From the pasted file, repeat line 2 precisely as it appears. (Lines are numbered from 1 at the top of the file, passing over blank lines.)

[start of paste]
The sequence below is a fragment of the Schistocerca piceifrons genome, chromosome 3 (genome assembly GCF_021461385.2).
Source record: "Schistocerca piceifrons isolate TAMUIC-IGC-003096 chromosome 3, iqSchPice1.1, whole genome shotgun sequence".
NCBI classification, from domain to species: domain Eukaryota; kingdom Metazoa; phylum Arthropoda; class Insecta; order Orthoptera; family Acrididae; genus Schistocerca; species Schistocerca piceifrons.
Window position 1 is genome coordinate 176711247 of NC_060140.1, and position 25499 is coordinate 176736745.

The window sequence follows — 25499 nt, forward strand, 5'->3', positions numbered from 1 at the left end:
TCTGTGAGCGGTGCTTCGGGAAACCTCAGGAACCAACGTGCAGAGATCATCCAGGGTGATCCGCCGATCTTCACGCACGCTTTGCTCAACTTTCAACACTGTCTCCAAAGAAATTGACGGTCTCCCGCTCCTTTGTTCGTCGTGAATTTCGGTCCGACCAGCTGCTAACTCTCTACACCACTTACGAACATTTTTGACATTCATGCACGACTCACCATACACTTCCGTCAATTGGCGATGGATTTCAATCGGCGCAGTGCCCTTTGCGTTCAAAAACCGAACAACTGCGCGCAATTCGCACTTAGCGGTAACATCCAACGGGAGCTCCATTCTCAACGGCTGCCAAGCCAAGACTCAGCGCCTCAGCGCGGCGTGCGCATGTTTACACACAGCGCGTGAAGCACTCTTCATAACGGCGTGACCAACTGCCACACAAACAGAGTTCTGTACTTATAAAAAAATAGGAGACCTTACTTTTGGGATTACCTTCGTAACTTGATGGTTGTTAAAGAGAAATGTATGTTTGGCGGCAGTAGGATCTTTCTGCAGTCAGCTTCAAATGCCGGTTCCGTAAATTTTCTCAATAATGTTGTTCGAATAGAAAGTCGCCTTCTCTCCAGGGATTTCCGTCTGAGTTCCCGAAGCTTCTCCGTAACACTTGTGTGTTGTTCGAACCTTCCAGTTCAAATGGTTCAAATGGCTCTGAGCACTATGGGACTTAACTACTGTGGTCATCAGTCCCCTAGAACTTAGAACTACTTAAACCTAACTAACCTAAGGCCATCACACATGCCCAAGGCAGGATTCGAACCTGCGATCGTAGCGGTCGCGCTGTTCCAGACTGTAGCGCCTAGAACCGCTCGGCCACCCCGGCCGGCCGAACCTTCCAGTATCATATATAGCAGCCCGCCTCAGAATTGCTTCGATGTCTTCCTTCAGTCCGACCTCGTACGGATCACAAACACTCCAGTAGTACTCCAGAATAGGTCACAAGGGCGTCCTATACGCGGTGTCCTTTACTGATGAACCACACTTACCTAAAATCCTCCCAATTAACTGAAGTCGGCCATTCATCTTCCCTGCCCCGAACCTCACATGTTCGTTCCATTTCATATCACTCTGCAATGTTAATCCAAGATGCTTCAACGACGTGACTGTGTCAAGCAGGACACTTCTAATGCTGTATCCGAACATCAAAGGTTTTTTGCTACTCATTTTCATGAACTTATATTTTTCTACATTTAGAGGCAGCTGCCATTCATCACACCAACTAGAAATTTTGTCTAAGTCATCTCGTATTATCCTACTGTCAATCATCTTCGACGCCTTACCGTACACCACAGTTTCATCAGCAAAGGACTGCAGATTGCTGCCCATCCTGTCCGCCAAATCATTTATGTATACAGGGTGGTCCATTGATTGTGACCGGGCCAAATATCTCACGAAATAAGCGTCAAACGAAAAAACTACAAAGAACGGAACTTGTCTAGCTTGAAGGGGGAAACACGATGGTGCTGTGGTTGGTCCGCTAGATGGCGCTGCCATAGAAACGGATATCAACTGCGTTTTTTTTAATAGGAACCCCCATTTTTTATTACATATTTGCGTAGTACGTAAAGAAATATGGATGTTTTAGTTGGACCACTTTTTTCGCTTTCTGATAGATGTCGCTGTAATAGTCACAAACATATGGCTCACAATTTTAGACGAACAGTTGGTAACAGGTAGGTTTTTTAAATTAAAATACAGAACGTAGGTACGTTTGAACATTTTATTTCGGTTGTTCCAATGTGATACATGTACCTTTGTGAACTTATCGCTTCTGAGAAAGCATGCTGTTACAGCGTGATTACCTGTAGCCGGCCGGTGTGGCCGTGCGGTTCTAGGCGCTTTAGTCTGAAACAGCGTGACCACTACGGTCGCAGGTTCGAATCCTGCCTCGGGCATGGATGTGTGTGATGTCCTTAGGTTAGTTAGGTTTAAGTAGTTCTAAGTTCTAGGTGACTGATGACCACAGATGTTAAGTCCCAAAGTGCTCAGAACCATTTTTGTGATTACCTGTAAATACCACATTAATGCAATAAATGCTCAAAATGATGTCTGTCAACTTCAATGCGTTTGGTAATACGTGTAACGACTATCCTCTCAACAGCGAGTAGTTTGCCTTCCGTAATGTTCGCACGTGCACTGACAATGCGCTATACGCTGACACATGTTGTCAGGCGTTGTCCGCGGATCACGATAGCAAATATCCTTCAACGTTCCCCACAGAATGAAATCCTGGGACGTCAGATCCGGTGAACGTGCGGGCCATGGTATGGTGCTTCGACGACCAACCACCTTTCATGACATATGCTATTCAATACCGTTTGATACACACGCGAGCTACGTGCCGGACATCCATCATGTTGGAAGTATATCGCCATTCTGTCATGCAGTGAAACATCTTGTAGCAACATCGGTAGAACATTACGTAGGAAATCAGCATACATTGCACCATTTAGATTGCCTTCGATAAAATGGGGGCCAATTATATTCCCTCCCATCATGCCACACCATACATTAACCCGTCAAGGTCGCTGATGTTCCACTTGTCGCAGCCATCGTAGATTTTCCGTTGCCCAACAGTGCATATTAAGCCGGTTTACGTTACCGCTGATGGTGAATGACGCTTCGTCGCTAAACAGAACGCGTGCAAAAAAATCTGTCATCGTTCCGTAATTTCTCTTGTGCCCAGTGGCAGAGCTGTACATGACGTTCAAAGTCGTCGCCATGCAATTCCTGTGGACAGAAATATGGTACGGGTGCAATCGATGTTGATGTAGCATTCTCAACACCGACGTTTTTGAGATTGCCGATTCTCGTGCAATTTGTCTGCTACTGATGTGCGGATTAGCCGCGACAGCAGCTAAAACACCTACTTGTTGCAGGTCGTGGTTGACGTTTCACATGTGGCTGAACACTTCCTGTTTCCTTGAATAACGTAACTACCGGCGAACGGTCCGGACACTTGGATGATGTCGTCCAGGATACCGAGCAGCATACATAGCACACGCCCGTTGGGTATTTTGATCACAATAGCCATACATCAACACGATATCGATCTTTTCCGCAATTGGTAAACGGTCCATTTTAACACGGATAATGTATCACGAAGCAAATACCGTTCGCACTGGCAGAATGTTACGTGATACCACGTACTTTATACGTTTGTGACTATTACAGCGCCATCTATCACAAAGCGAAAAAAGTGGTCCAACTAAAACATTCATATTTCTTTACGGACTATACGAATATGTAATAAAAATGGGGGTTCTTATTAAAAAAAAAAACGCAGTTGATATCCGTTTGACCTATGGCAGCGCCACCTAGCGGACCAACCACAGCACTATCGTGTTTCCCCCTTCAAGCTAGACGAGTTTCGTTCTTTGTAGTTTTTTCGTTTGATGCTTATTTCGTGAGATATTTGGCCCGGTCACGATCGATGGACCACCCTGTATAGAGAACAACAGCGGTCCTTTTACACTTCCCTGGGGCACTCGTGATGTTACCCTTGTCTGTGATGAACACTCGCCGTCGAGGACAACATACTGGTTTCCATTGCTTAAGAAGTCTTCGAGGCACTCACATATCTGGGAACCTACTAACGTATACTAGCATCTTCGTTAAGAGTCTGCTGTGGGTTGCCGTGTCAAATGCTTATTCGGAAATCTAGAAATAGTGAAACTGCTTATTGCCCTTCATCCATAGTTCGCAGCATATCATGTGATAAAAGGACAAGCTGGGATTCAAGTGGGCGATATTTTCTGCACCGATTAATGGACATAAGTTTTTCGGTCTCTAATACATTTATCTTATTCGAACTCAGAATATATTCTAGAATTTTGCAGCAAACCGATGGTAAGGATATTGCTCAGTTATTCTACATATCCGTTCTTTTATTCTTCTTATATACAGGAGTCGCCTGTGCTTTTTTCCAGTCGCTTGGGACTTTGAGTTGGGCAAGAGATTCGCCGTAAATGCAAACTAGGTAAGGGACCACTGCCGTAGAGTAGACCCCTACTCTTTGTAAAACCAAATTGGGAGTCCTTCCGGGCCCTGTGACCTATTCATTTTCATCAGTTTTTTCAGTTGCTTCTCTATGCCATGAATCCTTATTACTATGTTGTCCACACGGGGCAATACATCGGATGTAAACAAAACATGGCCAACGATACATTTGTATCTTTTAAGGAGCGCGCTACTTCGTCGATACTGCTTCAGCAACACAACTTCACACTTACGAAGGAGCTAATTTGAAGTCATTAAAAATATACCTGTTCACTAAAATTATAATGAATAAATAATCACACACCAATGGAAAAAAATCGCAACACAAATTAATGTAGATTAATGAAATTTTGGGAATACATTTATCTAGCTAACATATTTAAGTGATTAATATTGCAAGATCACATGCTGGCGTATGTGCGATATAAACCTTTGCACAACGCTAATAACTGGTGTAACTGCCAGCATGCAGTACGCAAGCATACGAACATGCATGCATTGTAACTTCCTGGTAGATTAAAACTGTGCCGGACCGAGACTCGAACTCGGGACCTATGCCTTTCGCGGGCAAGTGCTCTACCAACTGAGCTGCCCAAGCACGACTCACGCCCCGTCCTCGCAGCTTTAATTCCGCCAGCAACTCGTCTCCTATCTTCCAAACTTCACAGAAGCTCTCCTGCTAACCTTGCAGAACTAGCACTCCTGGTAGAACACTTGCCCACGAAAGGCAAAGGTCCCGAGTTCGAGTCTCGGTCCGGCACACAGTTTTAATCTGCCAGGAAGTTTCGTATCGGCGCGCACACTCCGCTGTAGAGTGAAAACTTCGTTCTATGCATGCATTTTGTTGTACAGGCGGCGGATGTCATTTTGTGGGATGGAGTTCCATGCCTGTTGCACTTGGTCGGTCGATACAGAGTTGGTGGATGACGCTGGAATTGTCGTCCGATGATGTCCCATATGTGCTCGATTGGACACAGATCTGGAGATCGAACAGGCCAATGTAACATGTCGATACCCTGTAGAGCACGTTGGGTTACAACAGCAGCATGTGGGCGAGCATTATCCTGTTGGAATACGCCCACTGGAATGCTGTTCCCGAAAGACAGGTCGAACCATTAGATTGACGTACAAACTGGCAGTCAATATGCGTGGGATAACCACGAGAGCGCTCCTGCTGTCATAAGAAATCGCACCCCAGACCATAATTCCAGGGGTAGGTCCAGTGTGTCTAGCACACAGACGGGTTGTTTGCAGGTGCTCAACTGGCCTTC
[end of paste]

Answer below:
Source record: "Schistocerca piceifrons isolate TAMUIC-IGC-003096 chromosome 3, iqSchPice1.1, whole genome shotgun sequence".